When the Atlanta Falcons signed Steven Jackson to a 3 year, 12 million dollar contract prior to last season, it seemed to make perfect sense for all sides. The Falcons were able to move on from Michael Turner following a failed physical in March, and Jackson was finally able to play for a contender. After amassing over 10,000 career rushing yards for the St. Louis Rams, with only one playoff win during his rookie season to show for his efforts, it was clearly time for Jackson to move on.
Jackson looked like a strong candidate to put up massive fantasy numbers in Atlanta. After all, if he could grind out over 1,200 yards from scrimmage a year from 2005-2012 with Marc Bulger (career record: 41-54), Sam Bradford (career record: 18-30), Jaime Martin, Keith Null, Kyle Boller and Ryan Fitzpatrick at the helm, just imagine what he could do with a QB like Matt Ryan to keep defenses from loading the box.
Sound logic, but from the looks of it, Jackson has become a victim of the curse that seems to sap a RB's speed and power once they hit the age of 30. Since arriving in Atlanta, he's suited up for 15 games out of a possible 19 and has only toted the rock more than 20 times in a game on one occasion. He has yet to rush for 100 yards in a game for the Falcons and 4 of his 7 TDs in a Falcons uniform came in 2 late season games against the Bills and Redskins. The Falcons limped to a 4-12 record as the injury bug bit Atlanta hard, leading to shortened seasons for Jackson, Julio Jones and Roddy White.
Now, the Falcons are at 2-1 and are beginning to look like they've regained the form that led them to within a Harry Douglas slip and fall of reaching the Super Bowl. After losing carries to Jacquizz Rodgers and Jason Snelling during the 2013 campaign, Jackson now has Devonta Freeman and Antone Smith breathing down his neck. Freeman was a popular draft and stash player in several leagues this year, as experts have predicted an expanded role for the rookie as the season wears on.
Freeman has already received 18 touches in the first 3 games, producing a mere 74 yards, but has shown a willingness to run between the tackles and also catch passes out of the backfield, an aspect of Jackson's game that has slipped since signing with Atlanta. Meanwhile, Smith embodies the cliche of "players making plays". Drafted in 2010, Smith began to see playing time during the lost 2013 season, delivering 145 rushing yards and 2 TDs on just 5 touches.
Determined to prove this was not a fluke, Smith has become a more regular part of the Falcons' attack this season. Despite only receiving 9 touches over the first 3 games, he has consistently delivered, producing 130 yards and 2 TDs.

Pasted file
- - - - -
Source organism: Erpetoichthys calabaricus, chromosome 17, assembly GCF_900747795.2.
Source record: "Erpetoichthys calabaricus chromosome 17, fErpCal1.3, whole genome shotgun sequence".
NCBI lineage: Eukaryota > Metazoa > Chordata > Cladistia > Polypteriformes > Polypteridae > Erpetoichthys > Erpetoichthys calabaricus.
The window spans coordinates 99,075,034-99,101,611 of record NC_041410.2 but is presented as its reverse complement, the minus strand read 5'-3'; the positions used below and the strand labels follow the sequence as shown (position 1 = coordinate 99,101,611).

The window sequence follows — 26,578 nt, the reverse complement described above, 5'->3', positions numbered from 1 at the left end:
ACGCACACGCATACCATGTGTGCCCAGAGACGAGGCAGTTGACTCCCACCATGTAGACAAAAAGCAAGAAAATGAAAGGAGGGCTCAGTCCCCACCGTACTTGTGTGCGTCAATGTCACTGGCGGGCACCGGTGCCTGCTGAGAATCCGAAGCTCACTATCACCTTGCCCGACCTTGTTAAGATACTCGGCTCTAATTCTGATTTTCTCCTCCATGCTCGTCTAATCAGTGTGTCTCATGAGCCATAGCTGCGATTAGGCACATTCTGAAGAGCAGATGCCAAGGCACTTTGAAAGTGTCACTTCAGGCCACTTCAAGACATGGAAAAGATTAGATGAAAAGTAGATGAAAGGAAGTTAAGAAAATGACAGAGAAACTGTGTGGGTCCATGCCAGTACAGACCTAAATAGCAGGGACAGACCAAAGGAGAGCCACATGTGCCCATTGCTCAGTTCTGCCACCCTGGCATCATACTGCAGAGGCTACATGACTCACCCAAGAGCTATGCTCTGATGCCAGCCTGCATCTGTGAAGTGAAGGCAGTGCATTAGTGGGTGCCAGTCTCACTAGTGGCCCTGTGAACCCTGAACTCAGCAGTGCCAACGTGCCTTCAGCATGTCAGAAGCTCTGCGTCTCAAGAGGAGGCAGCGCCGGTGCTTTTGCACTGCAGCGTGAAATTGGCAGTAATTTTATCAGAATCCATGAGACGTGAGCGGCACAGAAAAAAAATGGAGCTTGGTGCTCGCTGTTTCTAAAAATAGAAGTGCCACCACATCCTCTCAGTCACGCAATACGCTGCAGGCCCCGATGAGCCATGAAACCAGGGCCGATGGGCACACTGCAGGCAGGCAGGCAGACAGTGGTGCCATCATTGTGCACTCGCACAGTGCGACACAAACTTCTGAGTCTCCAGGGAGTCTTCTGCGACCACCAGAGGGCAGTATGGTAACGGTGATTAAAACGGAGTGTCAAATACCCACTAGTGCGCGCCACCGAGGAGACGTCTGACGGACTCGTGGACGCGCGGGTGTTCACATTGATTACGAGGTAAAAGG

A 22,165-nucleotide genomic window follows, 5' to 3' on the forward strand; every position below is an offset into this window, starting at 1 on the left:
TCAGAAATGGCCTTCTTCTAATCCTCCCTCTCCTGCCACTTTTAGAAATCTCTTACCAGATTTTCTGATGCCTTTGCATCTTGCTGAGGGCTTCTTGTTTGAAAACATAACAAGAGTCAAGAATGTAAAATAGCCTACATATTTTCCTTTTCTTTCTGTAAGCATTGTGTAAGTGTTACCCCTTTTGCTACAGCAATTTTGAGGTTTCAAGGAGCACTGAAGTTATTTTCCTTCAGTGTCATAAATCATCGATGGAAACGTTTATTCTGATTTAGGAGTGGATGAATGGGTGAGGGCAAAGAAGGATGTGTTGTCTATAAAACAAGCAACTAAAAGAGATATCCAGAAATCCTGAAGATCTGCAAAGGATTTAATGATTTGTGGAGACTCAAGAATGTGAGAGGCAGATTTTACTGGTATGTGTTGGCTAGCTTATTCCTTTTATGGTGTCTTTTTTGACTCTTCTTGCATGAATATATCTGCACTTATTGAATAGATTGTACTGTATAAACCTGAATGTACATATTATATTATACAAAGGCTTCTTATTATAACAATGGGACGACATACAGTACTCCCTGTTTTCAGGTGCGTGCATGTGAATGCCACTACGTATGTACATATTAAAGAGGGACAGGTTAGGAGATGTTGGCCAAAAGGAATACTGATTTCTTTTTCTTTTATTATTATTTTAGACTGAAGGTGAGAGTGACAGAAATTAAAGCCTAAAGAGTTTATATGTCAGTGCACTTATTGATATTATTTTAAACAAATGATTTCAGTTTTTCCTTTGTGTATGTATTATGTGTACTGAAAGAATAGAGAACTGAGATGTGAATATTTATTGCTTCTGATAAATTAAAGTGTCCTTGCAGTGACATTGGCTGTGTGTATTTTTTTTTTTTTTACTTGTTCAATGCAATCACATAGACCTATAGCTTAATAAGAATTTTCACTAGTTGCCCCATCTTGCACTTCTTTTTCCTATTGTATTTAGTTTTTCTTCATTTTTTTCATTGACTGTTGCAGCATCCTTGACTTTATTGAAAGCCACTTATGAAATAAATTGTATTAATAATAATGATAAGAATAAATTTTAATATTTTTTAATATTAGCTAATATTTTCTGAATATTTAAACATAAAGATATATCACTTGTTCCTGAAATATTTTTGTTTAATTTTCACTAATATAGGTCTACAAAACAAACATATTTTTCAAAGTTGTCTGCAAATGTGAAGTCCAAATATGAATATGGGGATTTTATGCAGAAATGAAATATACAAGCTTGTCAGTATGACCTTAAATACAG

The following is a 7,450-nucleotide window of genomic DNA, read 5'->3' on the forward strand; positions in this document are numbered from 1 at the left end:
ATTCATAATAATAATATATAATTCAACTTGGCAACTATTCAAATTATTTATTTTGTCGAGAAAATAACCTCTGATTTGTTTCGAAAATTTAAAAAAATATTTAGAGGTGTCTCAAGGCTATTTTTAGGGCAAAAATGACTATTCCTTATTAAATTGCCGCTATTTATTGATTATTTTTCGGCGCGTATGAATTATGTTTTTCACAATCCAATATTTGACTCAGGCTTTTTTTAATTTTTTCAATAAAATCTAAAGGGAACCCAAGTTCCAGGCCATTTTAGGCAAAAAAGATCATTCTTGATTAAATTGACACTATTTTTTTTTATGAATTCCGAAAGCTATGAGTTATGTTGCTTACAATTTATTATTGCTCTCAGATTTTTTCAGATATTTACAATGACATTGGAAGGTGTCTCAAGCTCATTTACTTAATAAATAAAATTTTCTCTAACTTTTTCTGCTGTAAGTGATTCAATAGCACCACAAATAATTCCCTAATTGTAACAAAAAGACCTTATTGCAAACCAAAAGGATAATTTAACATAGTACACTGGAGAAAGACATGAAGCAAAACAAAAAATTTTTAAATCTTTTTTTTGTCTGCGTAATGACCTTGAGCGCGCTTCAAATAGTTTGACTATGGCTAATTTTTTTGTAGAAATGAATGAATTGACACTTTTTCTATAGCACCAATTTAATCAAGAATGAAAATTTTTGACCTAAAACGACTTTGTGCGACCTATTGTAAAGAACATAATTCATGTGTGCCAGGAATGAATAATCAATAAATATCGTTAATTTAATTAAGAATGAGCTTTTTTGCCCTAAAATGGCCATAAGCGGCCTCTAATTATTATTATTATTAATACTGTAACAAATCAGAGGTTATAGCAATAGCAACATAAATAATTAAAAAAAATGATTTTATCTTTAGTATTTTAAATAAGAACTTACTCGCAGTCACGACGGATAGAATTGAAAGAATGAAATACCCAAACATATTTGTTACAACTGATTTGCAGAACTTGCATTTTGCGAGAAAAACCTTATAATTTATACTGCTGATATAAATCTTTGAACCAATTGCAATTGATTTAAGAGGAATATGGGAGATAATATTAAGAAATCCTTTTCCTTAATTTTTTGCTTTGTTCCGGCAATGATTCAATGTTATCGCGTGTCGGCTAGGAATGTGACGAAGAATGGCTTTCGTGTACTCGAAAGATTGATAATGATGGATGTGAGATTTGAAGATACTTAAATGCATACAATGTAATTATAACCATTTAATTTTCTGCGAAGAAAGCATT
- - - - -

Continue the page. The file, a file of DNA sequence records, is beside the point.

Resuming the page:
So what does this mean going forward?
If you own Steven Jackson and are using him as anything other than an insurance policy in case one of your undisputed top RBs goes down, chances are you're reaching a point of exasperation. At this point in his career, he's good for 10-15 carries, 50 yards and the very occasional TD. Freeman and Smith are clearly the future and Smith's production begs for more playing time.
Those who chose Freeman as a late round sleeper should continue to stash him if they have the roster space. Jackson is not a safe bet to make it through the entire season, which would make Freeman the Falcons' unquestioned feature back. Smith is also a candidate to be stashed, he has the ability to become Atlanta's version of Danny Woodhead or Darren Sproles, a speedster who can make plays on the ground and in the passing game.
Steven Jackson has had a storied career. He is 138 yards away from passing Warrick Dunn for 19th on the NFL's all time rushing list and 170 away from cracking the elusive 11,000 career rushing yards club. However, his best days are behind him and it seems like only a matter of time before Freeman and Smith are the new status quo in the Atlanta backfield.
With the lack of quality running backs available in most fantasy leagues, those who've stashed Freeman or Smith should continue to monitor their progress, while Steven Jackson owners may want to consider giving his roster spot to a younger, more promising player.
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